On Other Blogs: Language, Donations, Extremists, Taxis, Parking, and More
1. An internal Office for Civil Rights memo from OCR employee Elliott Bronstein suggests that city of Seattle employees refrain from using two terms ("brown bag" and "citizen") in official city documents because they're "potentially offensive," KOMO reports. The memo has been ridiculed everywhere from the Daily Mail to the conservative PJ Media as an example of typical Left Coast P.C. nonsense.
But you know what? I'm with the city. Words mean things, and they affect the way we think. The meanings of words can't be divorced from their history, which is why you no longer see words like "crippled," or "Negro," or "policeman" in official documents anymore. The "brown bag test" refers to the fact that lighter-skinned African Americans have often been perceived as higher-status; inviting "citizens" to attend a meeting implies that non-citizens (people who live here but don't have citizen status) aren't welcome.
If there weren't easy substitutes, I could understand the objections, but there are—Bronstein, for example, suggests "sack lunch" and "residents."
Is that politically correct? Hell, yes. It's also a way of not semantically telling large parts of the Seattle population that they don't matter.
2. Q13 reports that dozens of taxicabs blocked Fourth Avenue in front of City Hall this afternoon to protest the proliferation of "for-hire" vehicles (which charge a rate negotiated between the driver and passengers) and "ridesharing" services like Lyft and Sidecar, which allow private car owners to charge passengers for a lift (without obtaining a taxi license).
The city council's special committee on taxis and for-hire vehicles is meeting next week to talk about potential ridesharing regulations.
3. The Spovangelist reports on the race for state senate in Spokane's 7th District, where the incumbent John Smith (appointed to replace his predecessor Bob Morton, who retired), has a rather interesting C.V.
In additionn to having just caught up on four years of back taxes, Smith apparently married a 16-year-old when he was 23 ("Unless they met six weeks before their wedding day, that would have made him a 23-year-old dating a 15-year-old"), in a church that the Southern Poverty Law Center categorizes as a "hate group."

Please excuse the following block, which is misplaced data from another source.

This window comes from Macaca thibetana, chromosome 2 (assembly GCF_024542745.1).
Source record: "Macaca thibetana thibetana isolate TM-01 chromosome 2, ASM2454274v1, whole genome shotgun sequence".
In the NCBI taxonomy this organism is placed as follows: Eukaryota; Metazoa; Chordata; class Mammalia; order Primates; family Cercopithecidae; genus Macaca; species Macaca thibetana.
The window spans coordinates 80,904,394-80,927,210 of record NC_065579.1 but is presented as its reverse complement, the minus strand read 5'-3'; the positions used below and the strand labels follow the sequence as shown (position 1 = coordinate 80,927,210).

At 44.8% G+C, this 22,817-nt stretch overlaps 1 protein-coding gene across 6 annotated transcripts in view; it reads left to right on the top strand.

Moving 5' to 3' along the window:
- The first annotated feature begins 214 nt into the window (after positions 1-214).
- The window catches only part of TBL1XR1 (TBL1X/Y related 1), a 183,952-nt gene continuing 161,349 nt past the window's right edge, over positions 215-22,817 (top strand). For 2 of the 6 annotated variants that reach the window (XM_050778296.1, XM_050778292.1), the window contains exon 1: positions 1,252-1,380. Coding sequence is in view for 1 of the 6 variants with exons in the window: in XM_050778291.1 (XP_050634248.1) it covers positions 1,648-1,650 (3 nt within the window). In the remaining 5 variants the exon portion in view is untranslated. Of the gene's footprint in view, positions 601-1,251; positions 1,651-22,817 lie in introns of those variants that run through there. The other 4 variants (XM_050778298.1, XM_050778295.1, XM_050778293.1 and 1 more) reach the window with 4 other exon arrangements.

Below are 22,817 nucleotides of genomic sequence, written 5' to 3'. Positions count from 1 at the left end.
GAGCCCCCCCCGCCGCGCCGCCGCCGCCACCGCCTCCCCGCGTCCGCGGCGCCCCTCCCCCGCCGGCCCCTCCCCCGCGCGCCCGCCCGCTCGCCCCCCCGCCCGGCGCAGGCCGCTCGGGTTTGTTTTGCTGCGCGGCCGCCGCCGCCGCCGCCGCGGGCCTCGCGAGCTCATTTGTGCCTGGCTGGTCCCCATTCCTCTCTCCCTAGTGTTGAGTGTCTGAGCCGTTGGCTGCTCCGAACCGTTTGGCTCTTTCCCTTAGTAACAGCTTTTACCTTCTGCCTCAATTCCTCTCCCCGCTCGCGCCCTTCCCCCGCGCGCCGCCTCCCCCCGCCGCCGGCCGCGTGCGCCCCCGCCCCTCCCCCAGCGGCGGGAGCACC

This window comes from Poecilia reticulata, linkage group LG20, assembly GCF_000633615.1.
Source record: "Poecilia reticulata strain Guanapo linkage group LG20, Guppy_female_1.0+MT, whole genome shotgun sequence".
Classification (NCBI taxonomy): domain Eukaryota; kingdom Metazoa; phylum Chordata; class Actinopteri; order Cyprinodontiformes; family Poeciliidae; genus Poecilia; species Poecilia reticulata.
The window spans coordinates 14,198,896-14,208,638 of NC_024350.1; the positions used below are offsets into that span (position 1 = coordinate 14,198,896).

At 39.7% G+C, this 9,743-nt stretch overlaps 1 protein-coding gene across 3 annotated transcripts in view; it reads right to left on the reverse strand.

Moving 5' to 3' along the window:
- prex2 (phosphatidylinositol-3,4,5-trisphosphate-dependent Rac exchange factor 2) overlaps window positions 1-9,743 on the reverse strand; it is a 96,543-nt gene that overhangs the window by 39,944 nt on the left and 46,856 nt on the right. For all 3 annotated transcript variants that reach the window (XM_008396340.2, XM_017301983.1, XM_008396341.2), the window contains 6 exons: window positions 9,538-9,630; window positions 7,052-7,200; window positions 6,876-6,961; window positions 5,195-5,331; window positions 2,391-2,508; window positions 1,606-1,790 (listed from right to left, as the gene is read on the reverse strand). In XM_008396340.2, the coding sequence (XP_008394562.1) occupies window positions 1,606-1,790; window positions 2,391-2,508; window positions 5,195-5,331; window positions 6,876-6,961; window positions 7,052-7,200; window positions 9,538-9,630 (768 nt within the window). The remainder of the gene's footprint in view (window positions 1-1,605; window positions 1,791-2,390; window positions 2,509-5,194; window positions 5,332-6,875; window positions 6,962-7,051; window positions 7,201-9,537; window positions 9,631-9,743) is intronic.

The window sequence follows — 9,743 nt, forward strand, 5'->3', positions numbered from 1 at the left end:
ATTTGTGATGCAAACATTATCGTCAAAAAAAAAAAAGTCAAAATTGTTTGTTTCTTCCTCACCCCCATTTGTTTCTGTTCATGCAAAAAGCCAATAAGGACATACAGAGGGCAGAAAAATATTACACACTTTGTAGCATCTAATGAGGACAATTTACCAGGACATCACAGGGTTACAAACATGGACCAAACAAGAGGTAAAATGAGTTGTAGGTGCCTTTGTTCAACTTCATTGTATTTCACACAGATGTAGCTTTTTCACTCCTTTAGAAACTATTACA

The church is affiliated with the "Christian Identity" movement, a radical group that espouses anti-Semitic conspiracy theories.
Smith, according to the Spovangelist, has received more than $50,000 from mainstream corporations (Weyerhaeuser) lobbying groups (the Washington Beverage Association), and moderate Republicans, such as state Sens. Bruce Dammeier (R-Puyallup), Andy Hill (R-Redmond), and Steve Litzow (R-Mercer Island).
The news about Smith follows a story earlier this week about state Rep. Matt Shea (R-Spokane Valley), who warned a Tea Party audience in Idaho about the need to stock up on ammo in preparation for the coming economic collapse.
4. A California-based environmental PAC has jumped into the already high-dollar 26th District state senate race between appointed incumbent Nathan Schlicher, a Democrat, and challenger Jan Angel, a Republican state representative, the Everett Herald reports. (Schlicher won the appointment after his predecessor, Derek Kilmer, was elected to Congress.)
Banker and environmentalist Tom Steyer contributed $2 million to the PAC, the NextGen Climate Action Committee, which immediately turned around and gave $75,000 to an anti-Angel PAC and $150,000 to the pro-Schlicher Washington Conservation Voters PAC.
5. The Puget Sound Business Journal asked the mayoral candidates their views on a couple of business-related issues: Does parking cost too much? And, how would the candidates make the streets safer for everyone? No big surprises, but a good primer on what the candidates think about parking rates and downtown public safety.